At block 1125, the processor 105 determines whether the obtained block is the first block of the AAD. If so, operation continues to block 1135, otherwise operation continues to block 1130. At block 1130, the processor 105 generates the input of the HASH function (HASH _ IN) based on an exclusive-or operation of the obtained block with the previous HASH value (HASH _ OUT). At block 1135, the processor 105 generates an input to the HASH function (HASH _ IN) based on an exclusive or operation of the obtained block with a zero vector of block sizes. In embodiments where processor 105 resets HASH _ OUT to zero at block 1105, block 1130 may replace blocks 1125 and 1135.
At block 1135, the processor 105 determines whether the obtained block is the last block of the AAD. If so, operation continues to block 1150, otherwise operation continues to block 1145. At block 1145, the processor 105 applies a HASH function to HASH _ IN, stores the result as HASH _ OUT, and returns to block 1110 to obtain the next block of AAD, as described herein. At block 1150, the processor 105 optionally applies a HASH function to HASH _ IN and stores the result of HASH _ OUT. Whether the processor 105 performs the operation at block 1150 depends on whether the accelerator 115 has circuitry for performing the hash function identified in FIG. 7. At block 1155, the processor 105 stores the hash of the AAD310 in the system memory 125 for the accelerator. The HASH may be HASH _ OUT from block 1150 or HASH _ IN from block 1130 or 1135. At block 1160, the processor 105 stores the size (or length) of the AAD310 in the system memory 125. In some embodiments, the size of the AAD310 is determined during the method 1100 (e.g., by multiplying the number of iterations by the block size and subtracting the number of bits added (if any) when padding).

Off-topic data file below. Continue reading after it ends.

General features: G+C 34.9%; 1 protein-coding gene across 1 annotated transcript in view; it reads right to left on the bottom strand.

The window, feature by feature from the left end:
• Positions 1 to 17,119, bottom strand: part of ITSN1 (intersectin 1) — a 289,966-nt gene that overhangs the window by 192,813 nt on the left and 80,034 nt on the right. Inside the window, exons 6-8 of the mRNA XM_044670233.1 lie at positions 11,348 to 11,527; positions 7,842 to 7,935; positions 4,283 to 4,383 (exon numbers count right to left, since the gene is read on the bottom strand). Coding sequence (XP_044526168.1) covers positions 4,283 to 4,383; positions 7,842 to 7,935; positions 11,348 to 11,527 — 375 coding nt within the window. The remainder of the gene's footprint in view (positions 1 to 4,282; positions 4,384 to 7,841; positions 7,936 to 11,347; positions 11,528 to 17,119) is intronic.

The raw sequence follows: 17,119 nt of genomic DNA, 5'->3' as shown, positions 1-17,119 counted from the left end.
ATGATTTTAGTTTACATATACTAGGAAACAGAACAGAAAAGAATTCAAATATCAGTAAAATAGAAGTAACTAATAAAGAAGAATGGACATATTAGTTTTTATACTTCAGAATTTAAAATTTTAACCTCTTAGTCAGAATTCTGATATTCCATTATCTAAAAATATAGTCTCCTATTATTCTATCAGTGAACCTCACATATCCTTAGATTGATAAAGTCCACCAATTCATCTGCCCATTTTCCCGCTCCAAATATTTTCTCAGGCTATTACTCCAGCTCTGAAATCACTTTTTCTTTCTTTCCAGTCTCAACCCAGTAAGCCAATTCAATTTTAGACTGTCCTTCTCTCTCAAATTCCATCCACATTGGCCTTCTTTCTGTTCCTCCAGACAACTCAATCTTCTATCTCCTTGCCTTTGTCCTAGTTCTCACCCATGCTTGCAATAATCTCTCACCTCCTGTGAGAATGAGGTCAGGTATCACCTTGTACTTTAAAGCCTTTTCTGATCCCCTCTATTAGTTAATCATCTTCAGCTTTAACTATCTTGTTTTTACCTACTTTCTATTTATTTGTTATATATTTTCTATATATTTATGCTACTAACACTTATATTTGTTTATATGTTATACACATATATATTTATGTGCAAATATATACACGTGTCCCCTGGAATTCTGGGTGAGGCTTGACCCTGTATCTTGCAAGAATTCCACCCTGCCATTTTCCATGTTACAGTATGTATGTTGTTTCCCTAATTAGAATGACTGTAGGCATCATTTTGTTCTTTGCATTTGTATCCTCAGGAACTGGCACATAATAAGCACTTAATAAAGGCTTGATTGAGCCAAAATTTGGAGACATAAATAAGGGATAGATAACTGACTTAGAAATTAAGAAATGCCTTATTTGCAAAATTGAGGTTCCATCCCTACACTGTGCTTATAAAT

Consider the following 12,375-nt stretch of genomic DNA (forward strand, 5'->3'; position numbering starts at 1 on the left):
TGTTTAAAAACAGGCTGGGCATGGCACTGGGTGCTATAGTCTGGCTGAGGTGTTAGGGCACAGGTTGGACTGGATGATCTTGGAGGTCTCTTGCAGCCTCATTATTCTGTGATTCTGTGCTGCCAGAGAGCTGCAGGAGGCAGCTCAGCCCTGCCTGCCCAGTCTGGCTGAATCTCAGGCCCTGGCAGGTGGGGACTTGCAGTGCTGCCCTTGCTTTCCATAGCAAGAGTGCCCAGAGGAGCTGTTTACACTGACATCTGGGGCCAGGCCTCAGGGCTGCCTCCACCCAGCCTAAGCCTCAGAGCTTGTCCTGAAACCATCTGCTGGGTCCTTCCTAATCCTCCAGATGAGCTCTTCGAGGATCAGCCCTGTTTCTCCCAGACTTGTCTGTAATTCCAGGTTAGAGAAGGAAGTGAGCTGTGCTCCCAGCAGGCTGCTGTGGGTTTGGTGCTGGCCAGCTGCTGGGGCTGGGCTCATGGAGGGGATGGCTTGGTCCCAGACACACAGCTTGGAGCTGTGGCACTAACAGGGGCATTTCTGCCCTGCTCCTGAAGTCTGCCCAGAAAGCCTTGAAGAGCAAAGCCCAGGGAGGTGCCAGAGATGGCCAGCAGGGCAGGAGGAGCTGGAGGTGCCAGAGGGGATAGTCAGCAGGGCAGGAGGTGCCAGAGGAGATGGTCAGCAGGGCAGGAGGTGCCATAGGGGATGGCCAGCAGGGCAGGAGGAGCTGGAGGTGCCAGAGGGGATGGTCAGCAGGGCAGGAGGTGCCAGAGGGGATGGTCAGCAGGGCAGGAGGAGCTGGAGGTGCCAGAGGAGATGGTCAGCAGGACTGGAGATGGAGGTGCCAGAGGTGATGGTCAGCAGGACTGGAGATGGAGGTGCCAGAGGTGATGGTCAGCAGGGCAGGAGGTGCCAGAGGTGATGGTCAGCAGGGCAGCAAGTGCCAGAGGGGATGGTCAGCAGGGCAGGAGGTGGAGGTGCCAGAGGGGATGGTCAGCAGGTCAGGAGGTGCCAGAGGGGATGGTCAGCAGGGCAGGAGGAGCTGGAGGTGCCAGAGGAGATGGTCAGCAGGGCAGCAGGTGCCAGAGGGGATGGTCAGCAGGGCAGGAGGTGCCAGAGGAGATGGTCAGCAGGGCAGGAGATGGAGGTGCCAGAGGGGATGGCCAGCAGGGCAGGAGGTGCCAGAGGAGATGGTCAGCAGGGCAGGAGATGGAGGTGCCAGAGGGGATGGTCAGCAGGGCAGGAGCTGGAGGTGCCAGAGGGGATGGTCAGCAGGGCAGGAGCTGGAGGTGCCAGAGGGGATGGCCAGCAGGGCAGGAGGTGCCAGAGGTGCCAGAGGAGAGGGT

Encrypting or decrypting and authenticating confidential data
FIG. 12 is a simplified flow diagram of at least one embodiment of a method 1200 of encrypting or decrypting and computing a hash of confidential data. The method 1200 corresponds to the multiple rounds of operation in fig. 8.
At block 1205, the accelerator 115 obtains the hash computed by the processor 105 (e.g., utilizing the method 1100) from the system memory 125. At block 1210, the accelerator 115 performs a hash operation on the obtained hash, depending on whether the processor 105 performed a final hash operation on the AAD310 (identified in fig. 7 and described with reference to block 1150 in fig. 11). At block 1215, the HASH obtained at block 1205, and possibly hashed at block 1210, is stored in the accelerator memory 210 (e.g., as the variable HASH _ OUT).